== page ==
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Opinions March 7, 2013

March 7, 2013
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Indiana Supreme Court
In Re: Visitation M.L.B.: K.J.R. v. M.A.B.
41S01-1209-MI-556
Miscellaneous. Rules despite the trial court’s ample “best interests” findings, the lack of findings on the other three factors, both standing alone and as compounded by the extensive visitation awarded without those necessary findings, violates Mother’s fundamental right to direct M.L.B.’s upbringing. Remands for a new entry of findings and conclusions revealing the court’s consideration of all four McCune/K.I. factors, without a new hearing.

Indiana Court of Appeals
Joseph Matheny v. State of Indiana
49A04-1207-CR-347
Criminal. Affirms conviction of Class D felony auto theft. The police officer did not violate Matheny’s constitutional rights by asking for his address, so there was no error in admitting his statement at trial. The trial court erred in refusing one of Matheny’s tendered jury instructions, but the error was harmless.

Marcus Willis v. State of Indiana

49A02-1208-CR-636
Criminal. Reverses conviction of Class A misdemeanor criminal trespass. The state failed to prove a material element of criminal trespass within the meaning of I.C. 35-43-2-2(a)(1).

In Re The Matter of K.W. and B.W., Children in Need of Services: A.W. v. Indiana Dept. of Child Services (NFP)

32A05-1210-JC-537
Juvenile. Affirms court’s approval of K.W. and B.W. relocating with maternal grandparents to Wisconsin after they were placed with the grandparents following being adjudicated as children in need of services.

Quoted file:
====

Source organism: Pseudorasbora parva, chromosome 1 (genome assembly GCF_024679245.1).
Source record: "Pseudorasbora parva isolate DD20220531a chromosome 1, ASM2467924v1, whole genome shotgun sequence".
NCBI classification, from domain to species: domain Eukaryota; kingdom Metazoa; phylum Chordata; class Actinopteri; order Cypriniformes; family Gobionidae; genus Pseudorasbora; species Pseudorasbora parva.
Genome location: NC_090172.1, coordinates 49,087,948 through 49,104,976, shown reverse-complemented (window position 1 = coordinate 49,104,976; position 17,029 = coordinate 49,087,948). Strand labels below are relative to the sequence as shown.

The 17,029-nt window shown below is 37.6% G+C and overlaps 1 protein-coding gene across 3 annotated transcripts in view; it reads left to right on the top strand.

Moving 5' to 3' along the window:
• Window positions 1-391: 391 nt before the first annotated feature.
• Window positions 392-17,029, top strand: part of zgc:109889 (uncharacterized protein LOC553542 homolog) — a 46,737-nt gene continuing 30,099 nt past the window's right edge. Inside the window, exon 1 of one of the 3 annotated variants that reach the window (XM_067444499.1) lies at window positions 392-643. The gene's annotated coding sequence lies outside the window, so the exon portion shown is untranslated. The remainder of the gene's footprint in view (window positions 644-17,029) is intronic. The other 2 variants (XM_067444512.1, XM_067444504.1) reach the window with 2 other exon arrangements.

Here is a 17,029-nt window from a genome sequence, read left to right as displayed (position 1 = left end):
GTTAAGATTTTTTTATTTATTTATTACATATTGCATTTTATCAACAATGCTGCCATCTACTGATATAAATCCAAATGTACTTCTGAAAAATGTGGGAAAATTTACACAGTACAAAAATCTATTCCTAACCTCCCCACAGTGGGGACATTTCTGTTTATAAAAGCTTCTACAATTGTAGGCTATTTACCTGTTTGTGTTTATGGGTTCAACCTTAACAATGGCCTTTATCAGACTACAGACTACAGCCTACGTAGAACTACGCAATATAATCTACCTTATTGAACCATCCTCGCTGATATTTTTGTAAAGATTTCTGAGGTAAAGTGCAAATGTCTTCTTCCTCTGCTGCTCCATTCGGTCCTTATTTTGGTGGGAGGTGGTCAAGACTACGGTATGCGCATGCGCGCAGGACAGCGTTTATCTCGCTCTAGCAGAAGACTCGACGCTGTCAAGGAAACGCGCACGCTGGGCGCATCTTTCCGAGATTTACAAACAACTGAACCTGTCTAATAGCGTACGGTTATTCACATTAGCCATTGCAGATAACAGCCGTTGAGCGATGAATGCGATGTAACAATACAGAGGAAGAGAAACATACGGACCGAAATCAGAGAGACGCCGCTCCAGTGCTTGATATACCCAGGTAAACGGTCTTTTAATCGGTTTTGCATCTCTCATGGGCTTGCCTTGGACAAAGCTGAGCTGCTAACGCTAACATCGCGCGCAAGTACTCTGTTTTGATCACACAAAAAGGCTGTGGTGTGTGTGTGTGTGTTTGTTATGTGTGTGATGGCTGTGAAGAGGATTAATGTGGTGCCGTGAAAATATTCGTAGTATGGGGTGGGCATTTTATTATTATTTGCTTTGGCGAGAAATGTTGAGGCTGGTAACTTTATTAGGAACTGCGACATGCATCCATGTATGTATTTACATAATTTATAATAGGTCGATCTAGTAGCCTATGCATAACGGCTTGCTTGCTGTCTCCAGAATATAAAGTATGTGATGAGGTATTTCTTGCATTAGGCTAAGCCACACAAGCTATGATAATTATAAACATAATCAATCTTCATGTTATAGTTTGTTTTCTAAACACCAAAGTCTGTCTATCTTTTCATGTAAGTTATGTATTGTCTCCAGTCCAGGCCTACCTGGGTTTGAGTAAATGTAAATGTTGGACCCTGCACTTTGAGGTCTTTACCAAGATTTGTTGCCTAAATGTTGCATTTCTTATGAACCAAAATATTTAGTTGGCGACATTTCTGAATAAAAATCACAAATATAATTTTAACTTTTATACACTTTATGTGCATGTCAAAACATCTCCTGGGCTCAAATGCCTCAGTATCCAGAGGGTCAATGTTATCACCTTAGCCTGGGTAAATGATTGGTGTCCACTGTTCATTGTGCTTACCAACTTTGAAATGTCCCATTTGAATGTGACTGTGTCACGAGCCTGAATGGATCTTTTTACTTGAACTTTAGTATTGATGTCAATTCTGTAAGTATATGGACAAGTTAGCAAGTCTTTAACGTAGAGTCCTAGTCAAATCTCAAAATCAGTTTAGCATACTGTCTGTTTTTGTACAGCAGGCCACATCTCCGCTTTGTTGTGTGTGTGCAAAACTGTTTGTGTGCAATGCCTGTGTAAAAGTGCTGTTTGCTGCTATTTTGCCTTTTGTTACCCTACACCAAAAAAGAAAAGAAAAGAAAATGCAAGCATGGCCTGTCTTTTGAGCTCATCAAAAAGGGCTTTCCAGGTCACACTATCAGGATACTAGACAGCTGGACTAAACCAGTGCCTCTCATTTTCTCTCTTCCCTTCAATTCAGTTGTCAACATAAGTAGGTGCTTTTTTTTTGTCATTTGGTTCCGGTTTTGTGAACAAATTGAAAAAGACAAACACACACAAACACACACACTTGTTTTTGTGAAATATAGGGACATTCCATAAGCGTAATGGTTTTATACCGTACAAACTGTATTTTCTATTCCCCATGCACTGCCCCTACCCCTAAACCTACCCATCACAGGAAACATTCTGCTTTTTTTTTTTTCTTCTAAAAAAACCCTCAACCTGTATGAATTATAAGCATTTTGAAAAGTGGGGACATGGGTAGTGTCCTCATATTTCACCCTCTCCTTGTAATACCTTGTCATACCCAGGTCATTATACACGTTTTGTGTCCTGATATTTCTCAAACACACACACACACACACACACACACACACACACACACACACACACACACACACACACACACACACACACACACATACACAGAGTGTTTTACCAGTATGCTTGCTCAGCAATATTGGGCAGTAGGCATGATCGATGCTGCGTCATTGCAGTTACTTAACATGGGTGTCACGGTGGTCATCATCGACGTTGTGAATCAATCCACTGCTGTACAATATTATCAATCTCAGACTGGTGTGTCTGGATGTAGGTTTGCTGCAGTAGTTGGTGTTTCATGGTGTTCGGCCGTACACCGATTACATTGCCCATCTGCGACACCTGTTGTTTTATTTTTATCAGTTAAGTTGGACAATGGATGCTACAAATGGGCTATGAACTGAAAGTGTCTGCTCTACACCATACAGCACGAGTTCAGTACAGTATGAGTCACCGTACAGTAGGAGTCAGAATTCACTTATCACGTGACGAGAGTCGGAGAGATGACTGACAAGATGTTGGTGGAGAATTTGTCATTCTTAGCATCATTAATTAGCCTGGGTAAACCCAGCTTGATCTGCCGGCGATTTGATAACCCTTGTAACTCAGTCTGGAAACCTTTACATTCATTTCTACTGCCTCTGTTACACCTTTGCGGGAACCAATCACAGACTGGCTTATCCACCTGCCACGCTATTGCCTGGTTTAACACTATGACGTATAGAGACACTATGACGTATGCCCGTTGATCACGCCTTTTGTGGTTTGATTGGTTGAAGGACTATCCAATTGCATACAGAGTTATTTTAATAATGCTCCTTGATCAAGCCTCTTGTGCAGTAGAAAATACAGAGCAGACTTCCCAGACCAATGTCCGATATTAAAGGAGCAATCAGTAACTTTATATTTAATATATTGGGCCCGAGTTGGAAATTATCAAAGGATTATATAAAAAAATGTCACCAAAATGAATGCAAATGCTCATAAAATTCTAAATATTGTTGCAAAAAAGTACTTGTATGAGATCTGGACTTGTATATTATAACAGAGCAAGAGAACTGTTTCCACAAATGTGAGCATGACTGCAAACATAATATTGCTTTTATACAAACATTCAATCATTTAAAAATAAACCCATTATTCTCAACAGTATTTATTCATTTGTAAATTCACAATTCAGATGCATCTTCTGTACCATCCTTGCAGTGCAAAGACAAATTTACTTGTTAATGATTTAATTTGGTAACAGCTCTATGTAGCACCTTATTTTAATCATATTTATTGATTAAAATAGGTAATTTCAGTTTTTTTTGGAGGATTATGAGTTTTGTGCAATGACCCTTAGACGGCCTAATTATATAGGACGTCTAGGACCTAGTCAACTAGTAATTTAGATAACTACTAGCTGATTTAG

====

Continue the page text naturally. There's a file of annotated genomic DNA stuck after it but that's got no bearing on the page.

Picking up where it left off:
Dale Hite v. State of Indiana (NFP)
75A03-1208-CR-355
Criminal. Affirms two convictions of Class B felony resisting law enforcement and sentence.

Kenneth Hunter v. Deborah Goodrich and Paul Goodrich (NFP)
07A05-1205-GU-244
Guardianship. Affirms denial of the Hunters’ petition to remove the Goodriches as P.G.’s guardian and name them as P.G.’s successor guardians.

Q.P. v. State of Indiana (NFP)

79A02-1207-JV-609
Juvenile. Affirms order awarding wardship of Q.P. to the Indiana Department of Correction for housing in a correction facility for children.

Indiana Public Employee Retirement Fund (PERF) v. Robert O. Effner (NFP)
84A05-1208-MI-410
Miscellaneous. Reverses award of PERF benefits to Effner to a date more than four years before he applied for benefits. Remands for proceedings consistent with the opinion.

Victor Ponce v. State of Indiana (NFP)
20A04-1208-PC-396
Post conviction. Affirms denial of petition for post-conviction relief.

Imani Clark v. State of Indiana (NFP)
49A02-1208-CR-630
Criminal. Affirms revocation of probation.

In the Matter of the Termination of the Parent-Child Relationshp of: A.A., S.T., and C.P.; and A.A. v. The Indiana Department of Child Services (NFP)
49A02-1206-JT-511
Juvenile. Affirms involuntary termination of parental rights.

The Indiana Tax Court posted no opinions at IL deadline. The 7th Circuit Court of Appeals posted no Indiana decisions by IL deadline.